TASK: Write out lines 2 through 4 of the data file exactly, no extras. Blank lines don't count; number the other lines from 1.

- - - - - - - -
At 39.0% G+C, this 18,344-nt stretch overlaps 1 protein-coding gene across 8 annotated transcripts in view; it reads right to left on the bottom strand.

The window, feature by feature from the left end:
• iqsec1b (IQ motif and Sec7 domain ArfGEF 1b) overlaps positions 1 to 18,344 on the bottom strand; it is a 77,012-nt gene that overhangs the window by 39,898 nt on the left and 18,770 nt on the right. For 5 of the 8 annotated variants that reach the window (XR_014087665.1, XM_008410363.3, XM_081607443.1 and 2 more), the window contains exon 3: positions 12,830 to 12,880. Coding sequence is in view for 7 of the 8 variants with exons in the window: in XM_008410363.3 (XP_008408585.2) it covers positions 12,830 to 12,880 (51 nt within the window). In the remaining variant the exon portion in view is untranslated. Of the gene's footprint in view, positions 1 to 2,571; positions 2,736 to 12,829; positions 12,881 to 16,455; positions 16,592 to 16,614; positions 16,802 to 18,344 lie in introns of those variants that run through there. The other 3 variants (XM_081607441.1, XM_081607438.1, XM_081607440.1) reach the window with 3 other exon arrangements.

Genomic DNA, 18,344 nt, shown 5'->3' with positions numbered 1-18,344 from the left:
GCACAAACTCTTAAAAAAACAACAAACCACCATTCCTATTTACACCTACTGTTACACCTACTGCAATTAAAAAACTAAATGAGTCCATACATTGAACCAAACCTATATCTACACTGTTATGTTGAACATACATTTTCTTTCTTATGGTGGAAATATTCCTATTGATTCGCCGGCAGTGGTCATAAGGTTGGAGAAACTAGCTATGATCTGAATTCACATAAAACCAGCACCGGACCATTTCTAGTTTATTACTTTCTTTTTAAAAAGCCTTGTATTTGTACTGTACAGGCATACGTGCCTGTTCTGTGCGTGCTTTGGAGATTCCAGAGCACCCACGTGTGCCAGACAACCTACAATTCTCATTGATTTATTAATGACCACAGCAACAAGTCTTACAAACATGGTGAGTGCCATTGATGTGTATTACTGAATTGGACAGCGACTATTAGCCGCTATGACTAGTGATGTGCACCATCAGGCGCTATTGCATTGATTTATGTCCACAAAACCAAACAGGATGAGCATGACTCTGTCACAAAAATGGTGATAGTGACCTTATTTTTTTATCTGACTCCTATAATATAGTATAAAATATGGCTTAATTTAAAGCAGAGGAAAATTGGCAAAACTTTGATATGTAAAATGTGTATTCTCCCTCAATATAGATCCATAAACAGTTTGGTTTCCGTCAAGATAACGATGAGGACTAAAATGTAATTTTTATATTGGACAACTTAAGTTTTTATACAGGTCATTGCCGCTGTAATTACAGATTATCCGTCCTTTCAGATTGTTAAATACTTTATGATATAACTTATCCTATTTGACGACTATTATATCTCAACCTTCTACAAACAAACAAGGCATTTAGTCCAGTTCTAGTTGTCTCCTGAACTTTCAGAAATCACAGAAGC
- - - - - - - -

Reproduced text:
The window, feature by feature from the left end:
• iqsec1b (IQ motif and Sec7 domain ArfGEF 1b) overlaps positions 1 to 18,344 on the bottom strand; it is a 77,012-nt gene that overhangs the window by 39,898 nt on the left and 18,770 nt on the right. For 5 of the 8 annotated variants that reach the window (XR_014087665.1, XM_008410363.3, XM_081607443.1 and 2 more), the window contains exon 3: positions 12,830 to 12,880. Coding sequence is in view for 7 of the 8 variants with exons in the window: in XM_008410363.3 (XP_008408585.2) it covers positions 12,830 to 12,880 (51 nt within the window). In the remaining variant the exon portion in view is untranslated. Of the gene's footprint in view, positions 1 to 2,571; positions 2,736 to 12,829; positions 12,881 to 16,455; positions 16,592 to 16,614; positions 16,802 to 18,344 lie in introns of those variants that run through there. The other 3 variants (XM_081607441.1, XM_081607438.1, XM_081607440.1) reach the window with 3 other exon arrangements.

Genomic DNA, 18,344 nt, shown 5'->3' with positions numbered 1-18,344 from the left: